From my Comment conversation with Milton Friesen and Brian Dijkema at Cardus. This is Part 1 of 2.
“What is interesting about that metaphor is it’s drawn from theatre, and not many people see its depth at first. They think this means Chicago has its fancy parts and its less fancy areas. But in theatre there are people who get attention, who receive acclaim, who seem to be the center of activity, and then there are people who are behind the scenes making sure that all the work happens so that the show can go on. And that’s what we don’t often see.
I think the quote that you read from Francis actually does help us to understand something true about cities, which is that we build them in ways that separate people but that these separations often go unnoticed. Even when we see the separation, we often don’t see the integration of the work that’s going on in the city—that what goes on behind the scenes in the places we don’t see or the places that make us uncomfortable is often essential to the work of the city. It’s often essential even to what’s going on in the elegant façade.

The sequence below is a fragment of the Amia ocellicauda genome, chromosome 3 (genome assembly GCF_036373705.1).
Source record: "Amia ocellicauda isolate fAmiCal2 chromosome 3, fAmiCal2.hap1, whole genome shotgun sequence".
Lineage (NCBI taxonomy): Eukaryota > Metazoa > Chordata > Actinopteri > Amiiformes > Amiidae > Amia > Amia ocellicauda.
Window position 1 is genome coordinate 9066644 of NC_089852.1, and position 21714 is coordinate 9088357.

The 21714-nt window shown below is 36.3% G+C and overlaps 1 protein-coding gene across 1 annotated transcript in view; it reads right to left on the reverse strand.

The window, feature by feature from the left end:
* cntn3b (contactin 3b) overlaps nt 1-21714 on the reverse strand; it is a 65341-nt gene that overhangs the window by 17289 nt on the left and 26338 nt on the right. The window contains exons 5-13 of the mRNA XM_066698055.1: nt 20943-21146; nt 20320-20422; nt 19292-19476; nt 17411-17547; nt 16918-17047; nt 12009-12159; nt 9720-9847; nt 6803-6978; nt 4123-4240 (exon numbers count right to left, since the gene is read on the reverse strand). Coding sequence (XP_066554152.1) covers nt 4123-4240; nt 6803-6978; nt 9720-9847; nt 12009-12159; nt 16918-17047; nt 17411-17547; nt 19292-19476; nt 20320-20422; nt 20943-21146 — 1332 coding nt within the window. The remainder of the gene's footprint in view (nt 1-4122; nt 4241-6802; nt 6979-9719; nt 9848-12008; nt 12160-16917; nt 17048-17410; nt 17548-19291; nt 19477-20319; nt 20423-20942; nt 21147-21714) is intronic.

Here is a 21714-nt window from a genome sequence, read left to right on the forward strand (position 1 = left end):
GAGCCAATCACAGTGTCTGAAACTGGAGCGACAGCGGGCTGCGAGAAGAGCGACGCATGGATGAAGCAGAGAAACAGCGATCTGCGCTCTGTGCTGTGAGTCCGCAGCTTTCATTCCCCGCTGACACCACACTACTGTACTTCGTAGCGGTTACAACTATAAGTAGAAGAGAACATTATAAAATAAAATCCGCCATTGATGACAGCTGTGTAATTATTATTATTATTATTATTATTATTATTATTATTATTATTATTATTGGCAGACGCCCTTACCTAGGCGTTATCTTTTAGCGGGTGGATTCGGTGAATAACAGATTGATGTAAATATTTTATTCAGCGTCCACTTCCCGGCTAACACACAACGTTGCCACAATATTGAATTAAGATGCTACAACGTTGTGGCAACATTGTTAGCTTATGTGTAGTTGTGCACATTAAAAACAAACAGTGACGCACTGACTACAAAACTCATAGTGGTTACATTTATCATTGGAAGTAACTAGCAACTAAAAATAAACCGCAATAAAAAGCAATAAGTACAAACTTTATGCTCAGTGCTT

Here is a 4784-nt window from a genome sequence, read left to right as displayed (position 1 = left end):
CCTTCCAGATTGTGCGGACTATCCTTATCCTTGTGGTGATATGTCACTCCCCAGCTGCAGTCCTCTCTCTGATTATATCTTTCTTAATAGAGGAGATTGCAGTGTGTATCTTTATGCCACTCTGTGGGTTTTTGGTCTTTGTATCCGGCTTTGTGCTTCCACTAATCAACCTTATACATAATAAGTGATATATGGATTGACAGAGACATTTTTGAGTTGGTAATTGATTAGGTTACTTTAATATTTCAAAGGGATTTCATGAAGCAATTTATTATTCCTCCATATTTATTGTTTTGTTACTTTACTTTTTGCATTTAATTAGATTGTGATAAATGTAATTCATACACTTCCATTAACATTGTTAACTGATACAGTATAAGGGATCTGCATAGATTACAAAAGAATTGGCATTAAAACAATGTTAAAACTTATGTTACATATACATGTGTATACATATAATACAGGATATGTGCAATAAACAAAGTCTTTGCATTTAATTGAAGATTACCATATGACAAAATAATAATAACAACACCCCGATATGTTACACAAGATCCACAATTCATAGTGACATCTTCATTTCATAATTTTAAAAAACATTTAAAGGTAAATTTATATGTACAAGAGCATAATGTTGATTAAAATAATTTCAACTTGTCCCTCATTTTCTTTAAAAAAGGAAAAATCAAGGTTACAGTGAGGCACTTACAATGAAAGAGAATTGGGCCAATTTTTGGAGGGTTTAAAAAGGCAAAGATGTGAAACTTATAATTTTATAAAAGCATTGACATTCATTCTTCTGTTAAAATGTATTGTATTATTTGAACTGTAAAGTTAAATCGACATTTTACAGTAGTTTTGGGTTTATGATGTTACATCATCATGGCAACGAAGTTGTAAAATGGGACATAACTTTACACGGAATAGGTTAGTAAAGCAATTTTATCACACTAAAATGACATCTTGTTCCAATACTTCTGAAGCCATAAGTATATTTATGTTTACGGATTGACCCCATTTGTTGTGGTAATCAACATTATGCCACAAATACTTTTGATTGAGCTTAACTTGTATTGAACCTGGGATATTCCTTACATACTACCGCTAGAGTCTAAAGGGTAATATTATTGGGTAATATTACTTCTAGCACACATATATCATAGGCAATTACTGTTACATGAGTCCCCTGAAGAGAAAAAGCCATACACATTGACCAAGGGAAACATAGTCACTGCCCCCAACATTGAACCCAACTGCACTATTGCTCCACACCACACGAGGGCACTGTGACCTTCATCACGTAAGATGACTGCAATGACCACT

Obviously with Chicago—and this is true with lots of US cities—there is even deeper intentionality to that metaphor in that the people who are behind the scenes in the theatre are wearing black. And I can’t help but think that Abu-Lughod was intentional about that as well: that often it’s minorities in US cities (it’s certainly true in Chicago) that are in this deeply shadowed backstage doing the kind of work necessary for the show to go on, even in the elegant façade, and yet not getting any of the attention, but instead getting neglect, vulnerability, and distress.”
More from the conversation here.